Saturday University with David Biggs
History Flows from the Mekong Mud
The Mekong or "mother of rivers" is one of the last great rivers yet to be extensively dammed, and a source of life for some of the world's ancient and modern civilizations. Every year, monsoon showers send floods crashing down the rapids at Stung Treng and covering much of the plains in sheets of water laden with nutrient-rich silt. Over centuries, that mud has nourished ancient cities such as Angkor Wat and today one of the world’s great rice baskets, the Mekong Delta. Travel with environmental historian David Biggs on a tour through the Mekong mud to these ancient and modern civilizations, with a discussion of art, hydraulic architecture, and water politics past and present.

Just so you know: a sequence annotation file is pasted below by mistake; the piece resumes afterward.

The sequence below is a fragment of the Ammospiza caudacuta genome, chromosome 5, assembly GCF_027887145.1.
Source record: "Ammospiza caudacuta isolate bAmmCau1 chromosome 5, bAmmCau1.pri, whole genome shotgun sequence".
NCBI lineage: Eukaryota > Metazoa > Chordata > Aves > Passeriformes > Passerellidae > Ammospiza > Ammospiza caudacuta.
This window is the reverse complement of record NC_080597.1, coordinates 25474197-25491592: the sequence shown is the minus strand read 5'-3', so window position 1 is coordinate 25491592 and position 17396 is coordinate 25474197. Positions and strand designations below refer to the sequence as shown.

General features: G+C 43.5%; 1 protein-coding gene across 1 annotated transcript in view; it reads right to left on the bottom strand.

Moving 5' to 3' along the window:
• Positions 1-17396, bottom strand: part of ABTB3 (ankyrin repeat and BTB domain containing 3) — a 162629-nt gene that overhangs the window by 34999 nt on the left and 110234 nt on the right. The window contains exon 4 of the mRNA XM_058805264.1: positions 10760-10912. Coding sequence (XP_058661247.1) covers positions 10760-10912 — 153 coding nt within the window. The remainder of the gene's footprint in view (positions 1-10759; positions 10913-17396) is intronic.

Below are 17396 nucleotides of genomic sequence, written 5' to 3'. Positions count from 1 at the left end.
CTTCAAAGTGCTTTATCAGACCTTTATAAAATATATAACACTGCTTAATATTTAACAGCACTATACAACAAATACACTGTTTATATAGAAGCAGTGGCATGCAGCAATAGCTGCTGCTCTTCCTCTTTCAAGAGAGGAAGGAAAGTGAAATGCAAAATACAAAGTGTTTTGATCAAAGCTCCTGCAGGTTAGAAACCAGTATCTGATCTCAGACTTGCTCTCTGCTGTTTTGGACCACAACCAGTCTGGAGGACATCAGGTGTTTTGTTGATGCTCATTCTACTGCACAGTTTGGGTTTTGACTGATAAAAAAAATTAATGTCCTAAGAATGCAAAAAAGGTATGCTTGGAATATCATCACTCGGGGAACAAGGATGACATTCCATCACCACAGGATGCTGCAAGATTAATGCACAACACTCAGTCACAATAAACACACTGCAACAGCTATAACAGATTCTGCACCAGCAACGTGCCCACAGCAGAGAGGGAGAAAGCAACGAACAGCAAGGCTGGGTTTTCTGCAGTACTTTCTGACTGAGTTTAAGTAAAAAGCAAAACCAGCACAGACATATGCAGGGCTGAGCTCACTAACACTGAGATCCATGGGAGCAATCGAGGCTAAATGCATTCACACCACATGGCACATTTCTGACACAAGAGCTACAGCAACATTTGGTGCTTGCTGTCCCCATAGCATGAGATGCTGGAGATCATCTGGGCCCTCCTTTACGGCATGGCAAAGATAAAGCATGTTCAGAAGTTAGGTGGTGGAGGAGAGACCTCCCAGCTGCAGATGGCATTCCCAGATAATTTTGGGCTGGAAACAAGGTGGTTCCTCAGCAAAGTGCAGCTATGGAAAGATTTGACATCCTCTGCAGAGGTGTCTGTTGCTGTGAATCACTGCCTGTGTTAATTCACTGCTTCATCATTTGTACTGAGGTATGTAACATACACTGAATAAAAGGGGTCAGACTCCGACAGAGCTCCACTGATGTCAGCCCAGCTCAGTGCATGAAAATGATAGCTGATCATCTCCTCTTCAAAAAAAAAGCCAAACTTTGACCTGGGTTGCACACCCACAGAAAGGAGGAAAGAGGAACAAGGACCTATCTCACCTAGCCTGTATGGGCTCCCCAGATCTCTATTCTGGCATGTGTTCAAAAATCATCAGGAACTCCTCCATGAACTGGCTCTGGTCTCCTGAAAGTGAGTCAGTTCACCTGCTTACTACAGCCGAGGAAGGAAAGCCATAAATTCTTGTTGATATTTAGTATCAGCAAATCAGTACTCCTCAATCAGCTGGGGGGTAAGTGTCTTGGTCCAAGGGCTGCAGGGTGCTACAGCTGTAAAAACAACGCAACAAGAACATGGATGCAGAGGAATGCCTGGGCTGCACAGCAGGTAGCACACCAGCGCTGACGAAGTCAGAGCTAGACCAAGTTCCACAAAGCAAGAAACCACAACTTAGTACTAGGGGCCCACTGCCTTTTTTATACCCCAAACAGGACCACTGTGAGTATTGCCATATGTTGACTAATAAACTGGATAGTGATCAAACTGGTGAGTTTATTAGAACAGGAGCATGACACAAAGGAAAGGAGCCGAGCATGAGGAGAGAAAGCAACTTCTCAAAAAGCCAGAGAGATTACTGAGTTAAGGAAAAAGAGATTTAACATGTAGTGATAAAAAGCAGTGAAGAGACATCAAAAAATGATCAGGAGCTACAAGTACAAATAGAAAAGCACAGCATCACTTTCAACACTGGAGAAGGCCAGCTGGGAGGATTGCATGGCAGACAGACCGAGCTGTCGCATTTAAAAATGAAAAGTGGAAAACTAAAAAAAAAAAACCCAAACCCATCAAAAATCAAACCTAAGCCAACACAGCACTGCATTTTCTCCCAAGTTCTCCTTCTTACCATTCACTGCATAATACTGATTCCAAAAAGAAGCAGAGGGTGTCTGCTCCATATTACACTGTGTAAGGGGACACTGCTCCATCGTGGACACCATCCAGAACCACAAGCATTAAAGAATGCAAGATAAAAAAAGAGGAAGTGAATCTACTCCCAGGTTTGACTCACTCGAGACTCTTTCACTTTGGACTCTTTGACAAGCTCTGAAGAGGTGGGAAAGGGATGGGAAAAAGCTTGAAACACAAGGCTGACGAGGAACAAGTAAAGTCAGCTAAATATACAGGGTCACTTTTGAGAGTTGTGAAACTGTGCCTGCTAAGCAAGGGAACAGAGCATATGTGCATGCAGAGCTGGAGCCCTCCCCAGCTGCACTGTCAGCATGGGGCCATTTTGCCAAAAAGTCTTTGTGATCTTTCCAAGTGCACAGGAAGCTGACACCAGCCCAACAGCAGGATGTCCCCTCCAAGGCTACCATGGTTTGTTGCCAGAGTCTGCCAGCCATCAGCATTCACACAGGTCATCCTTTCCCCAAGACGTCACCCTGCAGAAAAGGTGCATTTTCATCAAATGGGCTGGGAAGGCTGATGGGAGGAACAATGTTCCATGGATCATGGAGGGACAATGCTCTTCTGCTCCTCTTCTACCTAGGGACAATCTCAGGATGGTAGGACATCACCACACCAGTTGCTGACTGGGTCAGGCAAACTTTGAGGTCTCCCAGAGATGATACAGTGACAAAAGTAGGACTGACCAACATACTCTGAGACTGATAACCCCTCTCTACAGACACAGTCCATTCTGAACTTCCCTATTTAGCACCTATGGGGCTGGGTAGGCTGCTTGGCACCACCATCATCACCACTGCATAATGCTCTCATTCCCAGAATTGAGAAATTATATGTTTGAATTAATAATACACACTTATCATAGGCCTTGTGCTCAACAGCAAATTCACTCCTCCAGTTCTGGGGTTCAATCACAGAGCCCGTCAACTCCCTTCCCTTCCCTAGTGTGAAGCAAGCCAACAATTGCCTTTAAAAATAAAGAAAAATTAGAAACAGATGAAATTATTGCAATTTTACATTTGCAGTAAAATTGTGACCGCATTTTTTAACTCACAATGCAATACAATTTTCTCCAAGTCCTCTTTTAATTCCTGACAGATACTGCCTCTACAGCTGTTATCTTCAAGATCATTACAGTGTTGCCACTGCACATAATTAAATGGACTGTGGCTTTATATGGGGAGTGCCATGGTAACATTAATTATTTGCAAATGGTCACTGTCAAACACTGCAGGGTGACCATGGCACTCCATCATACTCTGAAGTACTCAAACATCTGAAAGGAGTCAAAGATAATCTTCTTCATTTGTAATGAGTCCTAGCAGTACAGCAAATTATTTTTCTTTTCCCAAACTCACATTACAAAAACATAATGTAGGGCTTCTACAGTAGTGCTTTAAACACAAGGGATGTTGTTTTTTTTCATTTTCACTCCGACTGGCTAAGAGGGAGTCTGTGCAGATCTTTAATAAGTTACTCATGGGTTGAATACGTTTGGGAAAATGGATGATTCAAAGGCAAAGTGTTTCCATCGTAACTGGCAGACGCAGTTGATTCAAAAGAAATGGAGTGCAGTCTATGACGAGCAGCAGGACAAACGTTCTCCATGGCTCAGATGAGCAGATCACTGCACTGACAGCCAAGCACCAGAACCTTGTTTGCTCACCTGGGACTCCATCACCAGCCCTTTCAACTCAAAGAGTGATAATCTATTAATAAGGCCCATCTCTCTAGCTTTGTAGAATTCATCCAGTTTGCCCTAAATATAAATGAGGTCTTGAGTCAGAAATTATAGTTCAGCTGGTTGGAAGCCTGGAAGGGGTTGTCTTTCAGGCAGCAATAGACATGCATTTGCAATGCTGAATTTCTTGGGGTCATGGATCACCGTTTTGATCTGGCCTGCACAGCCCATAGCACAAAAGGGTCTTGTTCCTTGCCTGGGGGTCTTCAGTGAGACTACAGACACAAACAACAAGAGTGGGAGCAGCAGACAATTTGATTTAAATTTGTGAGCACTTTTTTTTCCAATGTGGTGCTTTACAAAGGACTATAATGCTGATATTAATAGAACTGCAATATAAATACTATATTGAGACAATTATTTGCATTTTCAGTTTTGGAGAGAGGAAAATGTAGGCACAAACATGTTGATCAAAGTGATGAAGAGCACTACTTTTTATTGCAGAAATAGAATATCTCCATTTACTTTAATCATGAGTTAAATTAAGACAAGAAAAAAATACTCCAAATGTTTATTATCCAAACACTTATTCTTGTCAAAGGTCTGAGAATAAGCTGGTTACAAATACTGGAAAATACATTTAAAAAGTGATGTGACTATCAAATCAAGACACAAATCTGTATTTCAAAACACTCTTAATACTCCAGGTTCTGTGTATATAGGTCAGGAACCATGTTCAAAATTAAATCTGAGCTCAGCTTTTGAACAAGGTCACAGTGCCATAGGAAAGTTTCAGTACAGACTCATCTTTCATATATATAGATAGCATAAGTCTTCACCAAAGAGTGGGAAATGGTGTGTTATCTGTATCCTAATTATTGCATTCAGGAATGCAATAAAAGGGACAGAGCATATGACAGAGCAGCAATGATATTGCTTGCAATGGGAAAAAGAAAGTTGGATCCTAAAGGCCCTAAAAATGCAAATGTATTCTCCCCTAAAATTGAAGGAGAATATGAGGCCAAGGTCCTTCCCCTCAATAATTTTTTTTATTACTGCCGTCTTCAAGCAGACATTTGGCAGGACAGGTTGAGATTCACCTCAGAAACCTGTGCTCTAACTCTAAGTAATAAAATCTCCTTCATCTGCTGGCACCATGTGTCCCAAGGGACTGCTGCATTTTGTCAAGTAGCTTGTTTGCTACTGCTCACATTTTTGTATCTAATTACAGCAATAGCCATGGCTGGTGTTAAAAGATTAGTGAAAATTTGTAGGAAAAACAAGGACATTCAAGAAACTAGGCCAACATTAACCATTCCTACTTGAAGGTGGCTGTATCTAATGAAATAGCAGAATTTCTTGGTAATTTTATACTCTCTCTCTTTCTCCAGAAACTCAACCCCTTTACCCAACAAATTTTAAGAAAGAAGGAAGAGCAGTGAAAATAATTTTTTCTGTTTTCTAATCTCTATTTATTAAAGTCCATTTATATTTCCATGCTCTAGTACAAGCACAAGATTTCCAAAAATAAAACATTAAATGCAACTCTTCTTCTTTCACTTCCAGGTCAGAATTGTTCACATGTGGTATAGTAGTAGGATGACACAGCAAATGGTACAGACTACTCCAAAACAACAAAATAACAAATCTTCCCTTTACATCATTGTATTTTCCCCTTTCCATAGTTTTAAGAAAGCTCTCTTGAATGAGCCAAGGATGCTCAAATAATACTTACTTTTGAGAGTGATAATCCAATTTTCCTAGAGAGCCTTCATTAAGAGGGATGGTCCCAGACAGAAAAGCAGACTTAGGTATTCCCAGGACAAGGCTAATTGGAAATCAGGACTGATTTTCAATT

About the Presenter:
David Biggs is an Associate Professor of History at the University of California at Riverside. His 2011 book Quagmire: Nation-Building and Nature in the Mekong Delta won the 2012 George Perkins Marsh Prize for best book in environmental history.
Saturday University is held in partnership with the University of Washington Jackson School of International Studies, Seattle University, and Elliott Bay Book Company.